Volume 15, Number 4—April 2009
Spotted Fever Group Rickettsia sp. Closely Related to R. japonica, Thailand
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|EID||Takada N, Fujita H, Kawabata H, Takajo I, Sakata A, Takano A, et al. Spotted Fever Group Rickettsia sp. Closely Related to R. japonica, Thailand. Emerg Infect Dis. 2009;15(4):610-611. https://dx.doi.org/10.3201/eid1504.071271|
|AMA||Takada N, Fujita H, Kawabata H, et al. Spotted Fever Group Rickettsia sp. Closely Related to R. japonica, Thailand. Emerging Infectious Diseases. 2009;15(4):610-611. doi:10.3201/eid1504.071271.|
|APA||Takada, N., Fujita, H., Kawabata, H., Takajo, I., Sakata, A., Takano, A....Chaithong, U. (2009). Spotted Fever Group Rickettsia sp. Closely Related to R. japonica, Thailand. Emerging Infectious Diseases, 15(4), 610-611. https://dx.doi.org/10.3201/eid1504.071271.|
To the Editor: In response to a recent report that suggested human infection with Rickettsia japonica in northeastern Thailand (1), we phylogenetically reexamined spotted fever group rickettsiae (SFGR) from Thailand. The organism had been isolated from a male Haemaphysalis hystricis tick found on Mt. Doi Suthep, Chiang Mai, northern Thailand, in December 2001. The strain was designated TCM1 and was not distinguishable from R. japonica by indirect immunoperoxidase stain using monoclonal antibody (2).
After propagating strain TCM1 in L-929 cell culture, we extracted DNA by using a Wizard Genomic DNA Purification Kit (Promega, Madison, WI, USA). We subjected the DNA to sequencing that targeted a 491-bp fragment of rickettsial outer membrane protein A (ompA), a 394-bp fragment of the rickettsial genus–specific 17-kDa antigen gene, and a 1,250-bp fragment of citrate synthase gene (gltA). Direct sequencing of amplicons was performed as previously described (3). Phylogenetic analyses based on ompA indicated that strain TCM1 was closely related to and clustered within the same clade as R. japonica strain YH (98.4% identity) (Figure, panel A). Also, a 17-kDa antigen gene obtained from strain TCM1 showed 99.5% identity to the corresponding gene of R. japonica (Figure, panel B). Our phylogenetic analysis with ompA and 17-kDa antigen gene showed that strain TCM1 was closely related to R. japonica but distinguished from Rickettsia sp. PMK94 (which was closely related to R. heilongjiangensis from northeastern China) (3); another SFGR agent, R. honei from Ixodes granulatus ticks in Thailand (4), was apparently different from strain TCM1 (Figure). Phylogenetic analyses based on gltA (99.4%–99.6% identity) showed that strain TCM1 is also closely related to R. japonica and Rickettsia sp. strain PMK94 (data not shown). Thus, we describe the R. japonica group in Thailand. DNA sequences of strain TCM1 were determined and deposited in GenBank/EMBL/DDBJ under the following accession nos.: ompA, AB359459; 17-kDa antigen, AB359457; gltA, AB359458.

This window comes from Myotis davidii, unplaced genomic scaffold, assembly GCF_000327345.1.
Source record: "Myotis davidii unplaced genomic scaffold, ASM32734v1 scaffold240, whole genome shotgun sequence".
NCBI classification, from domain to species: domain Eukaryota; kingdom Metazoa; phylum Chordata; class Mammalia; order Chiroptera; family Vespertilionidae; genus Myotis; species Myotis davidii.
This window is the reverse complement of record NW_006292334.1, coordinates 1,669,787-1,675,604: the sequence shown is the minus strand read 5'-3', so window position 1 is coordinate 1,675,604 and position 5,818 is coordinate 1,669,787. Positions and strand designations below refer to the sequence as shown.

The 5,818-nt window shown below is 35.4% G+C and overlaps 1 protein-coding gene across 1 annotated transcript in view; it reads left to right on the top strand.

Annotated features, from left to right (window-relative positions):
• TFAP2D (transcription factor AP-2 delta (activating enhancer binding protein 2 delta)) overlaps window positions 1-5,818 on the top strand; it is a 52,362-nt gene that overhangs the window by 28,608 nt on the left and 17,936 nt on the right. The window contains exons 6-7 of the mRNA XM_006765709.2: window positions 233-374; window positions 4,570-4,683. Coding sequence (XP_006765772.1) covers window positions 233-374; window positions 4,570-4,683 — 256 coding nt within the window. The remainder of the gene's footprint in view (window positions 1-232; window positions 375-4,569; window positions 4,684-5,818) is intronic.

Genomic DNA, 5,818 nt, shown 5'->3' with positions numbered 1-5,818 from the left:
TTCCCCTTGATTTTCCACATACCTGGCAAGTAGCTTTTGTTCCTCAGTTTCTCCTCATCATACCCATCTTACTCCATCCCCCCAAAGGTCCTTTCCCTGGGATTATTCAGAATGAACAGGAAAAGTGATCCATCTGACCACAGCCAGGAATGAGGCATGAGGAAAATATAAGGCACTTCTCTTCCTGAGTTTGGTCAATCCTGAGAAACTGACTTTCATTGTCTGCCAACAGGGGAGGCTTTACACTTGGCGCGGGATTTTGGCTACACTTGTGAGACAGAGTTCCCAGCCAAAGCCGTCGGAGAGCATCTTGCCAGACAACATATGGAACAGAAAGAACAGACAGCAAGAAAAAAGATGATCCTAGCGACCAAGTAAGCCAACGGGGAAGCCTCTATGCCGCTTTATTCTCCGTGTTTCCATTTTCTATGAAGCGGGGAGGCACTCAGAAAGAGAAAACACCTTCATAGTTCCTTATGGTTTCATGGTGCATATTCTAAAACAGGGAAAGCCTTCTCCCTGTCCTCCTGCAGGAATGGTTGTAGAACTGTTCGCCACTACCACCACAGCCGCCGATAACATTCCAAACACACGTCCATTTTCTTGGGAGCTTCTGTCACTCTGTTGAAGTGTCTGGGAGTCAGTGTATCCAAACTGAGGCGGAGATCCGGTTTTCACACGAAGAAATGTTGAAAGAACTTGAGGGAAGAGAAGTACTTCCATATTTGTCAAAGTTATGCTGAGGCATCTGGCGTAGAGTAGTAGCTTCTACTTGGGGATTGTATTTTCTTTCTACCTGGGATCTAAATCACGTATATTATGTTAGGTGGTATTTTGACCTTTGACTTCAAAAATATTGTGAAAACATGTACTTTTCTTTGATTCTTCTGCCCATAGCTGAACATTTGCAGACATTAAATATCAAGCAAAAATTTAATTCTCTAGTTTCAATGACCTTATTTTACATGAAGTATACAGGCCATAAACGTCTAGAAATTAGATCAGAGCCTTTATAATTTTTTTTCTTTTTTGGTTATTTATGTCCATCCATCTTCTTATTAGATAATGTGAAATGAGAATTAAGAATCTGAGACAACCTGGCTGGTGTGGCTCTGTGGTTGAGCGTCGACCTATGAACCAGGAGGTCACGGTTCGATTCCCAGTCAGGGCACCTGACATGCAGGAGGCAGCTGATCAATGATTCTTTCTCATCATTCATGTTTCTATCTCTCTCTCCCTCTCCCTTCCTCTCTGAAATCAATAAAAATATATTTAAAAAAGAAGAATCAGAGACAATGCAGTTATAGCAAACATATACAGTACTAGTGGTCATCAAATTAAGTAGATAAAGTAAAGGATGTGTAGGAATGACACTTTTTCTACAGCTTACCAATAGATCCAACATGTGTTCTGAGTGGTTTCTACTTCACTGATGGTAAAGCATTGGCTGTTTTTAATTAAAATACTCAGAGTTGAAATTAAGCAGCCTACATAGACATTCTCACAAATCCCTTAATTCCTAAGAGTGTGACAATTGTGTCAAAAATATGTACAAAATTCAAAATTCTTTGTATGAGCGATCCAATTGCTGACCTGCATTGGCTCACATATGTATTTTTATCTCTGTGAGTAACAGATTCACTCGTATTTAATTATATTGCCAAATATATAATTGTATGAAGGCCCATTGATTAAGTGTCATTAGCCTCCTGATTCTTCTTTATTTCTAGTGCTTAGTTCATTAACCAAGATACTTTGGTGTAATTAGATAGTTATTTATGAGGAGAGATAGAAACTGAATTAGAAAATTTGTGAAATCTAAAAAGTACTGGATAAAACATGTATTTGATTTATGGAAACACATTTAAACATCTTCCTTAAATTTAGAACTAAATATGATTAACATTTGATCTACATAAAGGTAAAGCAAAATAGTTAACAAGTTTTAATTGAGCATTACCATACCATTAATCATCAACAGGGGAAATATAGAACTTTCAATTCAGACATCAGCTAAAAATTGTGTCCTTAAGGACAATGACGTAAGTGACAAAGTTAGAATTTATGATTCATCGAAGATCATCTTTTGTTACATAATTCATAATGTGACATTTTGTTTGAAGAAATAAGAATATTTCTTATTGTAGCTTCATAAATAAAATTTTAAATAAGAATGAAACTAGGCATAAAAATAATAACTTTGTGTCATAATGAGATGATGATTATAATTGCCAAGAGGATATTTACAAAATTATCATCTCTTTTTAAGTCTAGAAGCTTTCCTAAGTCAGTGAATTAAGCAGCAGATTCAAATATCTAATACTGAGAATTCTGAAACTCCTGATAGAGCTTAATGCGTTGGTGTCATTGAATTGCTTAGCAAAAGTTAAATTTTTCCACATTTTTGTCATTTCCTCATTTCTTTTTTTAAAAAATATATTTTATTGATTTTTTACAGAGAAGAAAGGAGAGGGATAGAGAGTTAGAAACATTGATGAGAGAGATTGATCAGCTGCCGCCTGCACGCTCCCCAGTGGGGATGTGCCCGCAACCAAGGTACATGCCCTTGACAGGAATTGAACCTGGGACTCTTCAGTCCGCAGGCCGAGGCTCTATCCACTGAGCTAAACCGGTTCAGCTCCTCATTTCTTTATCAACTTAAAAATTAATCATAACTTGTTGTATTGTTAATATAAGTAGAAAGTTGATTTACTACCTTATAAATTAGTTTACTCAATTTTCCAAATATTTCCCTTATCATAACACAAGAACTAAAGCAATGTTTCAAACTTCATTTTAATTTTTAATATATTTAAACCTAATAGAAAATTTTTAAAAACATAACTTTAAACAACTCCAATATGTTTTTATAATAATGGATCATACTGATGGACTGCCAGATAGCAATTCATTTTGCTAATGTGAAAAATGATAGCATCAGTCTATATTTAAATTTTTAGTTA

R. japonica is the specific pathogen of Japanese spotted fever, which has been found mainly in southwestern Japan (5). The present strain, closely related to R. japonica, is likely to have been isolated from H. hystricis in Thailand because R. japonica frequently has been isolated, or detected by PCR, from the same tick species in Japan (6). Such tick species–specificity of SFGR should be considered when speculating on any geopathologic relationships of rickettsioses among different SFGR-endemic areas. Previous reports on spotted fever–positive results of human serosurveys (7,8) and on a clinical case (9) in northern Thailand may provide epidemiologic background. In Asia, multiple species of rickettsiea (e.g., R. japonica, R. heilongjiangensis, R. honei) are the causative agents of spotted fever rickettsioses, so the agent closely related to R. japonica could cause spotted fever in Thailand. Additionally, R. japonica has been found in Korea (10), and our current study indicates that R. japonica and its genetic variants are widely distributed in Far Eastern countries, including Japan (Grant-in-Aid for International Cooperative Research, unpub. data). Therefore, the epidemiology and genetic variation of SFGR throughout Asia should be examined by molecular studies.
This work was supported in part by Grant-in-Aid for International Cooperative Research (nos. 13576005 and 19406008) from the Japan Society for the Promotion of Science.
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- Figure. Phylogenetic analysis based on ompA gene (A) and rickettsial genus–specific 17-kDa antigen gene (B). Sequences were aligned by using the ClustalW software package (http://clustalw.ddbj.nig.ac.jp/top-j.html), and neighbor-joining phylogenetic tree construction and......
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Nobuhiro Takada, University of Fukui, Faculty of Medical Sciences 23, Matsuoka, Eiheiji Fukui 910-1193, Japan
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